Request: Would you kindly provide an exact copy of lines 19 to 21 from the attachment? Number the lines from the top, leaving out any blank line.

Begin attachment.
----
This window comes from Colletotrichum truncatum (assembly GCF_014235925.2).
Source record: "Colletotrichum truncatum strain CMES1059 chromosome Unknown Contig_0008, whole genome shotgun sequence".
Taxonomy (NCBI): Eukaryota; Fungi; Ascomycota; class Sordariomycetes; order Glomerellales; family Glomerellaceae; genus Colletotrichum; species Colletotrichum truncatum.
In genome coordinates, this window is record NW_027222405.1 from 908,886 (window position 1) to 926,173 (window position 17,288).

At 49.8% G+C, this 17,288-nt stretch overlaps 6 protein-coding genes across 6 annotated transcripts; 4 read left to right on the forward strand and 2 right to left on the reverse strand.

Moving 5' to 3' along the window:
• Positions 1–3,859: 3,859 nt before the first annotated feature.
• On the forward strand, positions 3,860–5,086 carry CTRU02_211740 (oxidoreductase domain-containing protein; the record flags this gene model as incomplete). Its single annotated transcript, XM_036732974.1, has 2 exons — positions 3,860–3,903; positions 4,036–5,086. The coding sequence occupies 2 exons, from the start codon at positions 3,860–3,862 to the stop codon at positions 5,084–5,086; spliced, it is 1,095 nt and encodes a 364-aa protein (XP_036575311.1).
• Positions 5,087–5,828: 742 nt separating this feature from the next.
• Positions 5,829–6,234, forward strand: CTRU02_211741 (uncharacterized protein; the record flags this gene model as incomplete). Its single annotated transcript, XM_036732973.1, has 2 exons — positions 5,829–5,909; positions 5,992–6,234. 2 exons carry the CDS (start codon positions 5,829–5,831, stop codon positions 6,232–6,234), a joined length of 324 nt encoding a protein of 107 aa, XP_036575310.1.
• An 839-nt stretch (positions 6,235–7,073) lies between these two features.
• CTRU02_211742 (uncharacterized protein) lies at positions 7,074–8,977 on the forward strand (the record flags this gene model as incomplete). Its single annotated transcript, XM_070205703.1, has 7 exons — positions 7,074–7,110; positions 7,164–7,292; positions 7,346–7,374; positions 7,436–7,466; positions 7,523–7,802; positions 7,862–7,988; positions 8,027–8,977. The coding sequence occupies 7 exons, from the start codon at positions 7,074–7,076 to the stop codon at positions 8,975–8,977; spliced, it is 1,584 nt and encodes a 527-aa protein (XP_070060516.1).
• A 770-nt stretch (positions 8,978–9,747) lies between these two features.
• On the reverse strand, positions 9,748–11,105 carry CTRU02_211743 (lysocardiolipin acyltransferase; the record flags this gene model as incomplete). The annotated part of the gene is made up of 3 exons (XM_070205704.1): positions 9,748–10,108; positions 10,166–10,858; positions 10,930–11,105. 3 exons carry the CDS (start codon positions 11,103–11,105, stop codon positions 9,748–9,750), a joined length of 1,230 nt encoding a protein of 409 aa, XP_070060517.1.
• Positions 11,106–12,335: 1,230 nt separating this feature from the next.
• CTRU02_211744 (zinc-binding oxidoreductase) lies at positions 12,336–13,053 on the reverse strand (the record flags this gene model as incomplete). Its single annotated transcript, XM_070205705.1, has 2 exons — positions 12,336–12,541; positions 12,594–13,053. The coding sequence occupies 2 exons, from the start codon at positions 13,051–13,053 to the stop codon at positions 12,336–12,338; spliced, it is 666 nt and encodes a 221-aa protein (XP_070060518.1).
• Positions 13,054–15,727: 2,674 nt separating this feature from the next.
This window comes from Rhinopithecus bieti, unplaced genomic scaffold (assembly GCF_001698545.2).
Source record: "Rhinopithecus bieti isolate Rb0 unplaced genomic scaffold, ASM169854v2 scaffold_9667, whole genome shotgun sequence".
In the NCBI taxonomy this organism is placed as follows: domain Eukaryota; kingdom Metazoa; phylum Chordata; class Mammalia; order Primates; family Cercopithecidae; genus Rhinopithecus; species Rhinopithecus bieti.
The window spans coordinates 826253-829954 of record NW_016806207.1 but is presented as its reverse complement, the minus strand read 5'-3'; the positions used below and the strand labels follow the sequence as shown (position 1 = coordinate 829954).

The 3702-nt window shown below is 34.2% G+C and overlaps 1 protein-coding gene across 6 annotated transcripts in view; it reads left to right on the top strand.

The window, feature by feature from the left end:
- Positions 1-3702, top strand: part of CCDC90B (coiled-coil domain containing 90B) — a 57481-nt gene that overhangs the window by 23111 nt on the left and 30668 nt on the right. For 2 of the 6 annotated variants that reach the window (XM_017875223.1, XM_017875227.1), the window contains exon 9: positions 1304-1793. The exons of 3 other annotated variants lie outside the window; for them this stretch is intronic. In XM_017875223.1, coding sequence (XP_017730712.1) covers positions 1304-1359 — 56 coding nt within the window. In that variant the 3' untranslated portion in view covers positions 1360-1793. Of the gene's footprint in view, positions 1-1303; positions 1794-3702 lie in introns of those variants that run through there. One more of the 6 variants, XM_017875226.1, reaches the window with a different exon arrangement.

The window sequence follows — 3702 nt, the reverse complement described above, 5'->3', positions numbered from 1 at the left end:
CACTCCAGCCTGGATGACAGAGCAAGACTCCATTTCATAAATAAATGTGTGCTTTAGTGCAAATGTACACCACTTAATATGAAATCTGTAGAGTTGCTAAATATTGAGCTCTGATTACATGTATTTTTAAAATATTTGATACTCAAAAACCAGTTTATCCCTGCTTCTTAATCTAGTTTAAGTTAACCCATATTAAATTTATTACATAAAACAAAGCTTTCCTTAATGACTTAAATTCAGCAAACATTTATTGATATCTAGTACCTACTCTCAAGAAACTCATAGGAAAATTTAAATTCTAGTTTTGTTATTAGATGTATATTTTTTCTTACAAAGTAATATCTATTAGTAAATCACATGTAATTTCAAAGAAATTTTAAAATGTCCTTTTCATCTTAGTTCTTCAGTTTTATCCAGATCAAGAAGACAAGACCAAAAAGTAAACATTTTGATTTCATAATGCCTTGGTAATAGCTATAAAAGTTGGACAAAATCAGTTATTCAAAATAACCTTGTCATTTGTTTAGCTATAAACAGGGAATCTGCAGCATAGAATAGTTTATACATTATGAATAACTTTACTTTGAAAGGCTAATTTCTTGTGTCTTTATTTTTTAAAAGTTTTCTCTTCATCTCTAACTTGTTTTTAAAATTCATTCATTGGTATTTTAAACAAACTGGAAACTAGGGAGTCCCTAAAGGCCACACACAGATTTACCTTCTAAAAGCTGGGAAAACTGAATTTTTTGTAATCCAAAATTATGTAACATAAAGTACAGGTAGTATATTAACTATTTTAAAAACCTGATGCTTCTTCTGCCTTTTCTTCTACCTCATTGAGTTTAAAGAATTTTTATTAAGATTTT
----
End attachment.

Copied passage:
Source record: "Rhinopithecus bieti isolate Rb0 unplaced genomic scaffold, ASM169854v2 scaffold_9667, whole genome shotgun sequence".
In the NCBI taxonomy this organism is placed as follows: domain Eukaryota; kingdom Metazoa; phylum Chordata; class Mammalia; order Primates; family Cercopithecidae; genus Rhinopithecus; species Rhinopithecus bieti.
The window spans coordinates 826253-829954 of record NW_016806207.1 but is presented as its reverse complement, the minus strand read 5'-3'; the positions used below and the strand labels follow the sequence as shown (position 1 = coordinate 829954).